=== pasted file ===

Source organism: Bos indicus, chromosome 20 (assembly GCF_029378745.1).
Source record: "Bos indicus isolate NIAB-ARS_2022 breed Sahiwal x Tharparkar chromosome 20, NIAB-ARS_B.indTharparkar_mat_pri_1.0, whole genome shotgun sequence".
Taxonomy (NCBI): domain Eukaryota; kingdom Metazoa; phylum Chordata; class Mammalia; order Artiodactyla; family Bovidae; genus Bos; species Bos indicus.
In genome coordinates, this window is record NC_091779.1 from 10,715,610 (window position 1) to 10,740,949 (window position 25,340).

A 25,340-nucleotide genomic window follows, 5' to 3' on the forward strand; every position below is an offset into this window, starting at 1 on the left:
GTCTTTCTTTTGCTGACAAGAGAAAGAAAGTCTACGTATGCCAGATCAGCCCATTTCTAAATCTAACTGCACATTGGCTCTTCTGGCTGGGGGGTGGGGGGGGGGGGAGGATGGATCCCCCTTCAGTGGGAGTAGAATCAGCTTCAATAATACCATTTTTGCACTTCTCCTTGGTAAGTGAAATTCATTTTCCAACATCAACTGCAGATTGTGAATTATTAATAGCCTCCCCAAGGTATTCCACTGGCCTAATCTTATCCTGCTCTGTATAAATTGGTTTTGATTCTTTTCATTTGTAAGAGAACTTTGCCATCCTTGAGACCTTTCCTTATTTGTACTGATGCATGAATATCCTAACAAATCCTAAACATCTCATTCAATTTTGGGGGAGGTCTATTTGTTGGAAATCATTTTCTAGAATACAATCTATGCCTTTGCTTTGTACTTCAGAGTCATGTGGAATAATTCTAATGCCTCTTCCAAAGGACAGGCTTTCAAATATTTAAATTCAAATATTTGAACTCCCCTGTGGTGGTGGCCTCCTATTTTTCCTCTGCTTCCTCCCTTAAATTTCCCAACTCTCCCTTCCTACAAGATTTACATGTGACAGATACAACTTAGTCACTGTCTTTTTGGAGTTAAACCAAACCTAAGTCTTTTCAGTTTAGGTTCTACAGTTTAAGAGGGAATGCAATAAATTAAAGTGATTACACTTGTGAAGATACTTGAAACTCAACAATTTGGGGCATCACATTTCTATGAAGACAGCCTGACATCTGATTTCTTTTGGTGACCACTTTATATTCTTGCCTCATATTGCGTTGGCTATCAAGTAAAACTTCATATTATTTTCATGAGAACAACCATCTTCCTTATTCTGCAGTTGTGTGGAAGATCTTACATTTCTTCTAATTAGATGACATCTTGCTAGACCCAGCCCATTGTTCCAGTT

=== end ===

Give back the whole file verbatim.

Source organism: Bos indicus, chromosome 20 (assembly GCF_029378745.1).
Source record: "Bos indicus isolate NIAB-ARS_2022 breed Sahiwal x Tharparkar chromosome 20, NIAB-ARS_B.indTharparkar_mat_pri_1.0, whole genome shotgun sequence".
Taxonomy (NCBI): domain Eukaryota; kingdom Metazoa; phylum Chordata; class Mammalia; order Artiodactyla; family Bovidae; genus Bos; species Bos indicus.
In genome coordinates, this window is record NC_091779.1 from 10,715,610 (window position 1) to 10,740,949 (window position 25,340).

A 25,340-nucleotide genomic window follows, 5' to 3' on the forward strand; every position below is an offset into this window, starting at 1 on the left:
GTCTTTCTTTTGCTGACAAGAGAAAGAAAGTCTACGTATGCCAGATCAGCCCATTTCTAAATCTAACTGCACATTGGCTCTTCTGGCTGGGGGGTGGGGGGGGGGGGAGGATGGATCCCCCTTCAGTGGGAGTAGAATCAGCTTCAATAATACCATTTTTGCACTTCTCCTTGGTAAGTGAAATTCATTTTCCAACATCAACTGCAGATTGTGAATTATTAATAGCCTCCCCAAGGTATTCCACTGGCCTAATCTTATCCTGCTCTGTATAAATTGGTTTTGATTCTTTTCATTTGTAAGAGAACTTTGCCATCCTTGAGACCTTTCCTTATTTGTACTGATGCATGAATATCCTAACAAATCCTAAACATCTCATTCAATTTTGGGGGAGGTCTATTTGTTGGAAATCATTTTCTAGAATACAATCTATGCCTTTGCTTTGTACTTCAGAGTCATGTGGAATAATTCTAATGCCTCTTCCAAAGGACAGGCTTTCAAATATTTAAATTCAAATATTTGAACTCCCCTGTGGTGGTGGCCTCCTATTTTTCCTCTGCTTCCTCCCTTAAATTTCCCAACTCTCCCTTCCTACAAGATTTACATGTGACAGATACAACTTAGTCACTGTCTTTTTGGAGTTAAACCAAACCTAAGTCTTTTCAGTTTAGGTTCTACAGTTTAAGAGGGAATGCAATAAATTAAAGTGATTACACTTGTGAAGATACTTGAAACTCAACAATTTGGGGCATCACATTTCTATGAAGACAGCCTGACATCTGATTTCTTTTGGTGACCACTTTATATTCTTGCCTCATATTGCGTTGGCTATCAAGTAAAACTTCATATTATTTTCATGAGAACAACCATCTTCCTTATTCTGCAGTTGTGTGGAAGATCTTACATTTCTTCTAATTAGATGACATCTTGCTAGACCCAGCCCATTGTTCCAGTT